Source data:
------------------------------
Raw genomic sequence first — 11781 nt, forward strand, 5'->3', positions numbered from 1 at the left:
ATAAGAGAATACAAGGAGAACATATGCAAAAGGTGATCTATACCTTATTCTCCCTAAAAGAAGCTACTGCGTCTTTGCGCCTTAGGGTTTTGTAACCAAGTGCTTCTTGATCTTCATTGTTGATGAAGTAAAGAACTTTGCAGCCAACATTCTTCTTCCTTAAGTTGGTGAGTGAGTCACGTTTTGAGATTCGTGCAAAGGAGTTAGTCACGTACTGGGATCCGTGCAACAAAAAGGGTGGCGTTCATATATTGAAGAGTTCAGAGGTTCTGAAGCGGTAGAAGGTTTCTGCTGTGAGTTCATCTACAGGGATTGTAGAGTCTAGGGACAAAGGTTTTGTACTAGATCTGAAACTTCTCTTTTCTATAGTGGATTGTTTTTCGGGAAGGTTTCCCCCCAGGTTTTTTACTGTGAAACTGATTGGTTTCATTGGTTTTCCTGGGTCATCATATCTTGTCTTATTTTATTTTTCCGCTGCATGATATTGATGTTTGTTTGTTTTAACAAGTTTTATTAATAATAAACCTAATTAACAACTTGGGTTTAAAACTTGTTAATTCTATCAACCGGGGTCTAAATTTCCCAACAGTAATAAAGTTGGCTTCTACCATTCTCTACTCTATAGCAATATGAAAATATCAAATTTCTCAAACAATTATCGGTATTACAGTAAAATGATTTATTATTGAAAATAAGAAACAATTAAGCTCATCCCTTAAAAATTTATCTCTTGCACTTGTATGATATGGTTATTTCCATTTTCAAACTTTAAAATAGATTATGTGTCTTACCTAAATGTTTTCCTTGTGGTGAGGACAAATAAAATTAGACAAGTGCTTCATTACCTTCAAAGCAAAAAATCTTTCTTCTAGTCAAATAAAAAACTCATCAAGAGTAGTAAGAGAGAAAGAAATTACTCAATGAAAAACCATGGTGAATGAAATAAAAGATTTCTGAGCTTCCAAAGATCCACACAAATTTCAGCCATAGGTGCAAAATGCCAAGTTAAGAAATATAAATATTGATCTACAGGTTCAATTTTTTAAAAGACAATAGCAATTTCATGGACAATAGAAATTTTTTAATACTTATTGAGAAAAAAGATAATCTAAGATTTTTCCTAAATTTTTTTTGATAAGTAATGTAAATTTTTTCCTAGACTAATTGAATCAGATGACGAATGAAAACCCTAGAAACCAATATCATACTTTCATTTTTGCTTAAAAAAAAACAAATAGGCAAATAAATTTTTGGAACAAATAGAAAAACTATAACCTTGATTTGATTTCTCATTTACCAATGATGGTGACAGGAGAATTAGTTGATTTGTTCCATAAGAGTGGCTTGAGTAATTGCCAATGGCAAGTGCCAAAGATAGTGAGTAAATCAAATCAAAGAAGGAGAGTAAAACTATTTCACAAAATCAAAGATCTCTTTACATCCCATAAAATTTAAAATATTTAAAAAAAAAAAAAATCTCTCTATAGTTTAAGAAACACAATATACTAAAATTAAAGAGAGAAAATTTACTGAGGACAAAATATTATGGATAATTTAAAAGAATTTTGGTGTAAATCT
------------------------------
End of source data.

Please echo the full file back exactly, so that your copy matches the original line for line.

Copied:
Raw genomic sequence first — 11781 nt, forward strand, 5'->3', positions numbered from 1 at the left:
ATAAGAGAATACAAGGAGAACATATGCAAAAGGTGATCTATACCTTATTCTCCCTAAAAGAAGCTACTGCGTCTTTGCGCCTTAGGGTTTTGTAACCAAGTGCTTCTTGATCTTCATTGTTGATGAAGTAAAGAACTTTGCAGCCAACATTCTTCTTCCTTAAGTTGGTGAGTGAGTCACGTTTTGAGATTCGTGCAAAGGAGTTAGTCACGTACTGGGATCCGTGCAACAAAAAGGGTGGCGTTCATATATTGAAGAGTTCAGAGGTTCTGAAGCGGTAGAAGGTTTCTGCTGTGAGTTCATCTACAGGGATTGTAGAGTCTAGGGACAAAGGTTTTGTACTAGATCTGAAACTTCTCTTTTCTATAGTGGATTGTTTTTCGGGAAGGTTTCCCCCCAGGTTTTTTACTGTGAAACTGATTGGTTTCATTGGTTTTCCTGGGTCATCATATCTTGTCTTATTTTATTTTTCCGCTGCATGATATTGATGTTTGTTTGTTTTAACAAGTTTTATTAATAATAAACCTAATTAACAACTTGGGTTTAAAACTTGTTAATTCTATCAACCGGGGTCTAAATTTCCCAACAGTAATAAAGTTGGCTTCTACCATTCTCTACTCTATAGCAATATGAAAATATCAAATTTCTCAAACAATTATCGGTATTACAGTAAAATGATTTATTATTGAAAATAAGAAACAATTAAGCTCATCCCTTAAAAATTTATCTCTTGCACTTGTATGATATGGTTATTTCCATTTTCAAACTTTAAAATAGATTATGTGTCTTACCTAAATGTTTTCCTTGTGGTGAGGACAAATAAAATTAGACAAGTGCTTCATTACCTTCAAAGCAAAAAATCTTTCTTCTAGTCAAATAAAAAACTCATCAAGAGTAGTAAGAGAGAAAGAAATTACTCAATGAAAAACCATGGTGAATGAAATAAAAGATTTCTGAGCTTCCAAAGATCCACACAAATTTCAGCCATAGGTGCAAAATGCCAAGTTAAGAAATATAAATATTGATCTACAGGTTCAATTTTTTAAAAGACAATAGCAATTTCATGGACAATAGAAATTTTTTAATACTTATTGAGAAAAAAGATAATCTAAGATTTTTCCTAAATTTTTTTTGATAAGTAATGTAAATTTTTTCCTAGACTAATTGAATCAGATGACGAATGAAAACCCTAGAAACCAATATCATACTTTCATTTTTGCTTAAAAAAAAACAAATAGGCAAATAAATTTTTGGAACAAATAGAAAAACTATAACCTTGATTTGATTTCTCATTTACCAATGATGGTGACAGGAGAATTAGTTGATTTGTTCCATAAGAGTGGCTTGAGTAATTGCCAATGGCAAGTGCCAAAGATAGTGAGTAAATCAAATCAAAGAAGGAGAGTAAAACTATTTCACAAAATCAAAGATCTCTTTACATCCCATAAAATTTAAAATATTTAAAAAAAAAAAAAATCTCTCTATAGTTTAAGAAACACAATATACTAAAATTAAAGAGAGAAAATTTACTGAGGACAAAATATTATGGATAATTTAAAAGAATTTTGGTGTAAATCT